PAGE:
Dare Obasanjo writes about Facebook’s news feed redesign and decides it is a big mistake. He’s backed by some 94% of users responding to a Facebook application poll, and cites internal gossip that Mark Zuckerberg thinks user feedback is irrelevant. I think Dare is premature in this assessment.

First of all, Facebook is not copying Twitter; it’s copying FriendFeed, who originally copied Twitter. Where Obasanjo describes two different models – phone book and micromessaging – there already are three, including personalized aggregation or what I will call the micro-portal. Facebook already had part of the last functionality, so its opening of the micromessaging stream consolidates all three legs of the tripod.

In doing so, Facebook is counting on the same relative inertia that Twitter has so carefully cultivated. The calculation is that 175 million people are less likely to move away from something than they are to wait and see what is going to happen. Twitter decided they could stonewall third parties once a critical mass was reached, parrying attempts to build competitive subservices by slowing down API access. Today’s Twitter to FriendFeed delay: a reported 40 minutes.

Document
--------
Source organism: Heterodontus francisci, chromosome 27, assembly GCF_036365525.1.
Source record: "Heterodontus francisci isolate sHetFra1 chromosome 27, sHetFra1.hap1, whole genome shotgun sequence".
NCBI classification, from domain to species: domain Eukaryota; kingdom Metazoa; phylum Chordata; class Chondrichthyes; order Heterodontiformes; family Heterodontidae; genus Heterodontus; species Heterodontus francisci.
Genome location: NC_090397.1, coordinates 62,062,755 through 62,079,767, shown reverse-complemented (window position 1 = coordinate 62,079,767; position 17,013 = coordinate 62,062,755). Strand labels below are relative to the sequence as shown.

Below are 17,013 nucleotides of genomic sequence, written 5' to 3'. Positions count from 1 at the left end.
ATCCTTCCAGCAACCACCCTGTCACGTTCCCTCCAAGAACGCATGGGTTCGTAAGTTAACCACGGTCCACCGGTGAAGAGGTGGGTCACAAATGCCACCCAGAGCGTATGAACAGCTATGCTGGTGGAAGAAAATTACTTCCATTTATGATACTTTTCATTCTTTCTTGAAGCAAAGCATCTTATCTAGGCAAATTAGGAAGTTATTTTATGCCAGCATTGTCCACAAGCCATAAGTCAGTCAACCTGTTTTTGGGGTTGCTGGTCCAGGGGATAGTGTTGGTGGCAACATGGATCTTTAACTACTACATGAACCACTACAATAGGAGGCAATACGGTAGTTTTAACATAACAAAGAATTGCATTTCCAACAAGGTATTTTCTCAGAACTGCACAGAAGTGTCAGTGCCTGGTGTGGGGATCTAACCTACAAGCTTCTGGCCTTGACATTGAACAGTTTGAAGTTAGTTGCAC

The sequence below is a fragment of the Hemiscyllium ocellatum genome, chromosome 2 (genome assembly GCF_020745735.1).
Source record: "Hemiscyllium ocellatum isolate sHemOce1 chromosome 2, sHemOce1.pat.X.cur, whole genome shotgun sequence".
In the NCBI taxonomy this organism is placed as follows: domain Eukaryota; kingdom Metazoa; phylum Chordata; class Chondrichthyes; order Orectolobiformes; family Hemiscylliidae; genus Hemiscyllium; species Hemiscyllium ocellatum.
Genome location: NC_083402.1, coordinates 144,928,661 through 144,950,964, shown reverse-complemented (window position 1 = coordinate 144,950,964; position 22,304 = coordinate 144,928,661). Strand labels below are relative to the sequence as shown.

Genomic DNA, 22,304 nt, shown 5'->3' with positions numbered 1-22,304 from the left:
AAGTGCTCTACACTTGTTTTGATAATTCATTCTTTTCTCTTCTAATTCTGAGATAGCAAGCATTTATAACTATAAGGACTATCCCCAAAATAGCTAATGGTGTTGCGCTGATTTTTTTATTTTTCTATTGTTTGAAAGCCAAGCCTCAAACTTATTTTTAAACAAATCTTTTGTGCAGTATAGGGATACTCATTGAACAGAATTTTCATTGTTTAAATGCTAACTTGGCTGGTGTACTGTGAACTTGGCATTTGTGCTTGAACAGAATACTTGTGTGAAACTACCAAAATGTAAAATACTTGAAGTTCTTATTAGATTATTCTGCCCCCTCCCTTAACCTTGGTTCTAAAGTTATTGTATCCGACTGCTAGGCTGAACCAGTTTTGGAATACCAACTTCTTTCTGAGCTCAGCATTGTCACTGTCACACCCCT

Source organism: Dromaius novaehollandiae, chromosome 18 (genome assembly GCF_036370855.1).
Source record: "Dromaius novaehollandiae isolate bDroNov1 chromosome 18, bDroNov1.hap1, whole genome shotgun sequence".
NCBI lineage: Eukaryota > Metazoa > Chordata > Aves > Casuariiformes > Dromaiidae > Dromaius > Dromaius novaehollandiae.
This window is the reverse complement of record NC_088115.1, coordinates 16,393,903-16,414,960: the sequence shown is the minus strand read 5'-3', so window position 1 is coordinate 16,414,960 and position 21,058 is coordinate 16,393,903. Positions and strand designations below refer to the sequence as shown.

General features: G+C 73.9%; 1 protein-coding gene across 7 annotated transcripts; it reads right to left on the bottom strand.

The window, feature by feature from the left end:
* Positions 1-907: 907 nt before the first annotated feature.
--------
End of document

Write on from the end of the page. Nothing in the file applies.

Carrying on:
Why would Facebook users leave? They’d have to have a reason, another better service that provides what they apparently feel is lost by the news stream reworking. Certainly not Twitter, the counter-metaphor that is allegedly causing the trouble. Then who? MySpace? Open Social? Windows Live? Why? The problem with Dare’s thesis is that there’s no motivation to leave something that continues to provide the fundamental service…

My BOLD highlights.

This discussion will go on for a good part of 2009, and I for one have my make-believe betting money on Twitter (let’s say e.g. in terms of the amount of personal attention that I devote to each service).

I would overall argue that Facebook is from the ground up so deeply social/private that it will have a much harder time to morph into more Twitter-like openness and speed, which are at the heart of its real-time search power.

Stay tuned…

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